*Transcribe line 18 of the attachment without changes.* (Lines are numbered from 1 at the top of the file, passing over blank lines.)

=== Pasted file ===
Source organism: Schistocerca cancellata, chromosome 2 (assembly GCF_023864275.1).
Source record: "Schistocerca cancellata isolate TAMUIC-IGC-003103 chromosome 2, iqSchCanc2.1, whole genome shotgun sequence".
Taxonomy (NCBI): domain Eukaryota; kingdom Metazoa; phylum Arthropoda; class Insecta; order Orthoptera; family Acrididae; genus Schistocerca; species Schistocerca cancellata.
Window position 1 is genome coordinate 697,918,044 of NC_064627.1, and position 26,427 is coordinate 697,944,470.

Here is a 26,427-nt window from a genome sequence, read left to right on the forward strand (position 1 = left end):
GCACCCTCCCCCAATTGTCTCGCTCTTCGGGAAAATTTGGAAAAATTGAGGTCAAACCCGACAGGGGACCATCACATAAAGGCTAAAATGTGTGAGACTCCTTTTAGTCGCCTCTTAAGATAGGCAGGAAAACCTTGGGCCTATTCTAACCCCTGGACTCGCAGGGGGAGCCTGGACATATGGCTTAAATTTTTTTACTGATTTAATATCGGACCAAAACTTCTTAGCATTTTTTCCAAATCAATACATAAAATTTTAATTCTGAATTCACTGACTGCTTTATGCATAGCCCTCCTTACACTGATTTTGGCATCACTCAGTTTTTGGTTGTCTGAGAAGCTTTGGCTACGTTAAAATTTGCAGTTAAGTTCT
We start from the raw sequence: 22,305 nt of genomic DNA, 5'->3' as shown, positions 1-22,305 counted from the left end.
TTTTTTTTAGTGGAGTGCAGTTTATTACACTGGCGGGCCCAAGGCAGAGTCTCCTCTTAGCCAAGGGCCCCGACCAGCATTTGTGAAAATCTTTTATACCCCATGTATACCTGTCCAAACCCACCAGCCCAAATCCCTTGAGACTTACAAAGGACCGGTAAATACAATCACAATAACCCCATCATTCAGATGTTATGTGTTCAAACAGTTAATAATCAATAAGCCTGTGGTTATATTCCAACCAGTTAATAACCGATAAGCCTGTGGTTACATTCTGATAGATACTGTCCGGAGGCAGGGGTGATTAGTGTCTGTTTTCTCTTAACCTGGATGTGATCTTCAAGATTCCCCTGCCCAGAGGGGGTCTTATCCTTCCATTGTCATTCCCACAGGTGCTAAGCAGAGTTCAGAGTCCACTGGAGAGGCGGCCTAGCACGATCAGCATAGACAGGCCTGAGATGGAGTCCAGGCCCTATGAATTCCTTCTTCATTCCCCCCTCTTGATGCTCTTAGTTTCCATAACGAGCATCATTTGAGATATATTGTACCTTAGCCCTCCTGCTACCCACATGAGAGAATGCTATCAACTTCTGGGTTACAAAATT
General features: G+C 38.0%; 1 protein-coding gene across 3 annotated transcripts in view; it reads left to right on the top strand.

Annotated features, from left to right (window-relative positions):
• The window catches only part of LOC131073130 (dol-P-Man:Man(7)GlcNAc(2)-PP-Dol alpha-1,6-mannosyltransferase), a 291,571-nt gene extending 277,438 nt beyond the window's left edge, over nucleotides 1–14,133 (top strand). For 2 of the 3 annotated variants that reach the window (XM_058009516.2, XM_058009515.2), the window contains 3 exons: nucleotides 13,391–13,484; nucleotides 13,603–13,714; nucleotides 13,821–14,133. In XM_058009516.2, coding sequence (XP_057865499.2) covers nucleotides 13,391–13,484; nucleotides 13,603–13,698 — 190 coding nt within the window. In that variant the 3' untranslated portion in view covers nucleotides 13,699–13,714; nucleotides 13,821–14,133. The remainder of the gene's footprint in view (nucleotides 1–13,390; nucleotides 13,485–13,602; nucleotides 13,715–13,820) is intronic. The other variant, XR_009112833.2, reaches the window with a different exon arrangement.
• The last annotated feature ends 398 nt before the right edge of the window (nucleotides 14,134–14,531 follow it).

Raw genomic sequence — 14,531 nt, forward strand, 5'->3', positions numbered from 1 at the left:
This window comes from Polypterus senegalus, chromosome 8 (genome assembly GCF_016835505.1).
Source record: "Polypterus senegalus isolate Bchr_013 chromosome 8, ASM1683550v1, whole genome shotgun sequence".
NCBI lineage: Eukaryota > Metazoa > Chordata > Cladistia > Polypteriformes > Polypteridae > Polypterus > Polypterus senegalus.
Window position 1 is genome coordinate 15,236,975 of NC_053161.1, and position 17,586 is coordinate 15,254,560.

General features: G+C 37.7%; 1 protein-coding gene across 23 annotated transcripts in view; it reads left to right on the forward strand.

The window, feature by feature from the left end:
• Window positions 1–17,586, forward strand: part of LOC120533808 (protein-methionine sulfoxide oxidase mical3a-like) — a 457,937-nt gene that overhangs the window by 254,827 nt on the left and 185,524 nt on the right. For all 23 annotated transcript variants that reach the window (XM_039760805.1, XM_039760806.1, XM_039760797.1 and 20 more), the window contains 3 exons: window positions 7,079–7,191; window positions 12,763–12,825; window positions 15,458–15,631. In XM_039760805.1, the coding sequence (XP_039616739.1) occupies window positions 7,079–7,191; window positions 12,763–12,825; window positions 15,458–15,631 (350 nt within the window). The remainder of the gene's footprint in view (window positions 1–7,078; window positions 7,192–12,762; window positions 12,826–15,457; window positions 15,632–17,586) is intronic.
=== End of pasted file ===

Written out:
General features: G+C 37.7%; 1 protein-coding gene across 23 annotated transcripts in view; it reads left to right on the forward strand.